Tag Archives: Woodland Trust

A Man Without a Smiling Face Must Never Write a Blog

Or, as the Chinese proverb says: A Man Without a Smiling Face Must Never Open a Shop. I’m dubious about many of these so-called Chinese proverbs, but the content is accurate, even if the attribution is not.

I’ve been unloading the stress of the day by complaining about roadworks, emails and various other things when I thought I’d look up the ten worst days in history. Compared to them I’m doing well. I have not been killed, tortured or rendered extinct today. Nor am I hungry, thirsty or in fear of my life.

In fact I’ve had a more than adequate day. It would have been better for the absence of roadworks, emails and the variety of other things that happened, but we did make jam and  biscuits, we did start to get the Technicolour Dreamcoat song right and we did have a visit from a representative of the Woodland Trust, who thanked us for our efforts in tree recording, gave us gifts and delivered copies of the latest report. It’s nice to be appreciated by someone. Sound people, the Woodland Trust, and I’m not just saying that because I’ll be needing a job in a month’s time.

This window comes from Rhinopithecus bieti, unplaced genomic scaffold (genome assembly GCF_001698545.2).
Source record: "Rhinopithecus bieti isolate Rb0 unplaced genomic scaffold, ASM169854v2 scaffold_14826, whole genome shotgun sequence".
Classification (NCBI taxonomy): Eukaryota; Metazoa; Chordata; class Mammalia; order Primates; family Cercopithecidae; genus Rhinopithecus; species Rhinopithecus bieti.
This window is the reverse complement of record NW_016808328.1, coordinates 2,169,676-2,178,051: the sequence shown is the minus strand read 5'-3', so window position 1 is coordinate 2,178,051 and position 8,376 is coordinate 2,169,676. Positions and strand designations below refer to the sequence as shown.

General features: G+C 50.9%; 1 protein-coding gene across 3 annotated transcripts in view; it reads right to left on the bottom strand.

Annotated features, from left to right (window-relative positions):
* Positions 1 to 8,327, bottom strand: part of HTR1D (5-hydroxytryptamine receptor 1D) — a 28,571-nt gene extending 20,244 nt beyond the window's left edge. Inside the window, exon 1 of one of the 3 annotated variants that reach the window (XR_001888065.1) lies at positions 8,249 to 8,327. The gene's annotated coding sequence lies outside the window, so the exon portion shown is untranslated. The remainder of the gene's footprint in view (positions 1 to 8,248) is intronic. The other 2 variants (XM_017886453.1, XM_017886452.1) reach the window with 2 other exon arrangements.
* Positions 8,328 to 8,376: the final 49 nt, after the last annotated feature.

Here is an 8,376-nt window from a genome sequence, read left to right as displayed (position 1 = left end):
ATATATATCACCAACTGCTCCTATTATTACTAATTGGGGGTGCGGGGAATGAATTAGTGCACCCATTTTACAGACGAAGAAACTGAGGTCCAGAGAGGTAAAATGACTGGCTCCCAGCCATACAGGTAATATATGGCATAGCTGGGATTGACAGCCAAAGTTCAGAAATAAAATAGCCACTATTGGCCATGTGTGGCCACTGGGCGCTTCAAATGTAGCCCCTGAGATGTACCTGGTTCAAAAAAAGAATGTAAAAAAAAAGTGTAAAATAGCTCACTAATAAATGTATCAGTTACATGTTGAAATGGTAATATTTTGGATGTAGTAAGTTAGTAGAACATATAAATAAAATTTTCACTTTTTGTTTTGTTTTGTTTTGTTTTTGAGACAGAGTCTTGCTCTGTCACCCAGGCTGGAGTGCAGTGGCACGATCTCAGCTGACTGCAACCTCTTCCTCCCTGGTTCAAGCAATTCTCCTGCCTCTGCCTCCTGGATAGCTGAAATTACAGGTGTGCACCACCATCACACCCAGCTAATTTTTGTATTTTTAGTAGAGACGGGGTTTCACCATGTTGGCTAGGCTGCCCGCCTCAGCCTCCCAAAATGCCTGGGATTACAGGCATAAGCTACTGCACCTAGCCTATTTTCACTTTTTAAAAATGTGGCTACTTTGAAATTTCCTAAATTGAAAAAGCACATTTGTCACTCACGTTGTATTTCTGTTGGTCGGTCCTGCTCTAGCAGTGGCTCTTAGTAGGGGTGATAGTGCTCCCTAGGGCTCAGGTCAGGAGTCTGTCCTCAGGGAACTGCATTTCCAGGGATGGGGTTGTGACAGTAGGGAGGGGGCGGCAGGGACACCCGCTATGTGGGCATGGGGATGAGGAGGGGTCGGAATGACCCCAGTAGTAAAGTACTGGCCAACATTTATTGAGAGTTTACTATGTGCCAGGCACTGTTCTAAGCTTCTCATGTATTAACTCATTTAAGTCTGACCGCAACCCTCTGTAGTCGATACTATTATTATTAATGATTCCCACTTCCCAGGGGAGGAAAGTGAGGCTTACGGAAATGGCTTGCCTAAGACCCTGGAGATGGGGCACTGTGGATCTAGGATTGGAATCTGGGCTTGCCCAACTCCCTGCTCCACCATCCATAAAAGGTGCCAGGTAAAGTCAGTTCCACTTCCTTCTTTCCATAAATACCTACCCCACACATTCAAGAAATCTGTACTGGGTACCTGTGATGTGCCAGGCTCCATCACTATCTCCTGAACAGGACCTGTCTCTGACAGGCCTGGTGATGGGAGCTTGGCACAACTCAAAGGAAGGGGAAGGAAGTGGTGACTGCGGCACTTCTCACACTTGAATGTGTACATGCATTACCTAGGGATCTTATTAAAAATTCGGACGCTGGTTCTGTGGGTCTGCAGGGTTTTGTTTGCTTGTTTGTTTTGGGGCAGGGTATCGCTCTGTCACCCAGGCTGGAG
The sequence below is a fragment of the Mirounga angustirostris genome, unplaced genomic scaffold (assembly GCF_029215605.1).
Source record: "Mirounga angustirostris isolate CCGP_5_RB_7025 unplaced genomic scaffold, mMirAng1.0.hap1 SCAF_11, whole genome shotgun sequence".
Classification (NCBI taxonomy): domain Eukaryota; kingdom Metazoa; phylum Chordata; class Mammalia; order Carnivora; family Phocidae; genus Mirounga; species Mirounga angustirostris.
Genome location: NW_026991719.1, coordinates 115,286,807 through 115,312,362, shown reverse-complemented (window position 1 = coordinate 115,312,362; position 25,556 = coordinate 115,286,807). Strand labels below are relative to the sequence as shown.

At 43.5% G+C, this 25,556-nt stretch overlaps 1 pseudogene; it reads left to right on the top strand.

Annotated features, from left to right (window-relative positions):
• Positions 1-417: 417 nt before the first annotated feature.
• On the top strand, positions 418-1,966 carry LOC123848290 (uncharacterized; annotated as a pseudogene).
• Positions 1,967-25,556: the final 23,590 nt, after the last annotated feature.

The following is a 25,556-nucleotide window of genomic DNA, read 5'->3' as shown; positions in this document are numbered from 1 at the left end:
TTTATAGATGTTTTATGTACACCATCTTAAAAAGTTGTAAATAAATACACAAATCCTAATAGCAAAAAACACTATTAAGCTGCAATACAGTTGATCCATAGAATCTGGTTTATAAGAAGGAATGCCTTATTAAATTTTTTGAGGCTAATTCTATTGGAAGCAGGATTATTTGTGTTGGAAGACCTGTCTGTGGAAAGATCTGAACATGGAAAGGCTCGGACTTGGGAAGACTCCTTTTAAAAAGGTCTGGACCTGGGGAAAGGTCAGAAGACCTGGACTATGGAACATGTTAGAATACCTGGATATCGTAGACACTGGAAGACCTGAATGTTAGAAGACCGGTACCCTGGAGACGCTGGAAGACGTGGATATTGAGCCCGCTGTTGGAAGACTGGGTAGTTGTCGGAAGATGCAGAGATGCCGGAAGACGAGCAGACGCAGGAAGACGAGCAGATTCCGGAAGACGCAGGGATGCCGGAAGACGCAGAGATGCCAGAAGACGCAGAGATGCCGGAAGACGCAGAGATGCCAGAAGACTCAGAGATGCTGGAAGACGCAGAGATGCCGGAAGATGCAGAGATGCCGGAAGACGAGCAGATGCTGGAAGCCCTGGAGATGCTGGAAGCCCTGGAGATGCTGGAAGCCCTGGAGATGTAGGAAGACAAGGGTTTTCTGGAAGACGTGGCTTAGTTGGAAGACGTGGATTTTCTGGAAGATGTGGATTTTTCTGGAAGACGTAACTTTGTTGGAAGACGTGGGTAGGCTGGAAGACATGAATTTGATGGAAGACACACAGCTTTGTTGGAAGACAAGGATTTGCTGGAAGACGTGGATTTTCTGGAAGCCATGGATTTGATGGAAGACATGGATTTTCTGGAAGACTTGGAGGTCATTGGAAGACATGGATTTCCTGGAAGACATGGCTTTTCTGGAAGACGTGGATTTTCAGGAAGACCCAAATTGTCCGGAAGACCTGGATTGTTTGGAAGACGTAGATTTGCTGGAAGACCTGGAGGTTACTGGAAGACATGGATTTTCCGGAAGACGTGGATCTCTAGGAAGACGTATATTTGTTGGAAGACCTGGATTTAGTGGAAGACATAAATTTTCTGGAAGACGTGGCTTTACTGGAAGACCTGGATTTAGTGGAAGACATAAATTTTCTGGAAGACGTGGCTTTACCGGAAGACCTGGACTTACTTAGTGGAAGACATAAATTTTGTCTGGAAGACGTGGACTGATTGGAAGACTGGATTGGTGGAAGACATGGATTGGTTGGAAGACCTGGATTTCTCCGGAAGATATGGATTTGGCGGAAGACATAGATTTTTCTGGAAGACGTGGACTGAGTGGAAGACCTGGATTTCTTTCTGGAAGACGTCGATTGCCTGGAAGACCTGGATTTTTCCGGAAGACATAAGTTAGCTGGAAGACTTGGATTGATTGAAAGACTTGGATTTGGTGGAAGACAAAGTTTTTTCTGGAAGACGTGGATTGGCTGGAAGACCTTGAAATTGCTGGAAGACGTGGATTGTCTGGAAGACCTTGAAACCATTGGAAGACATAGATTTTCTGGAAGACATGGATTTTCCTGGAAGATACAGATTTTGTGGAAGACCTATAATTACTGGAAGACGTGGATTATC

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Our Woodland Trust Reports

Quite apart from the work they do with the farm, they have supported Quercus in various ways over the years and always treated the group with respect. Working with them is one of the main things we are going to miss when we leave because it’s a proper project with the possibility of important results. It’s a bit more serious than looking after a few hens or making biscuits, though I do like chickens and biscuits. Mainly biscuits, if I’m honest.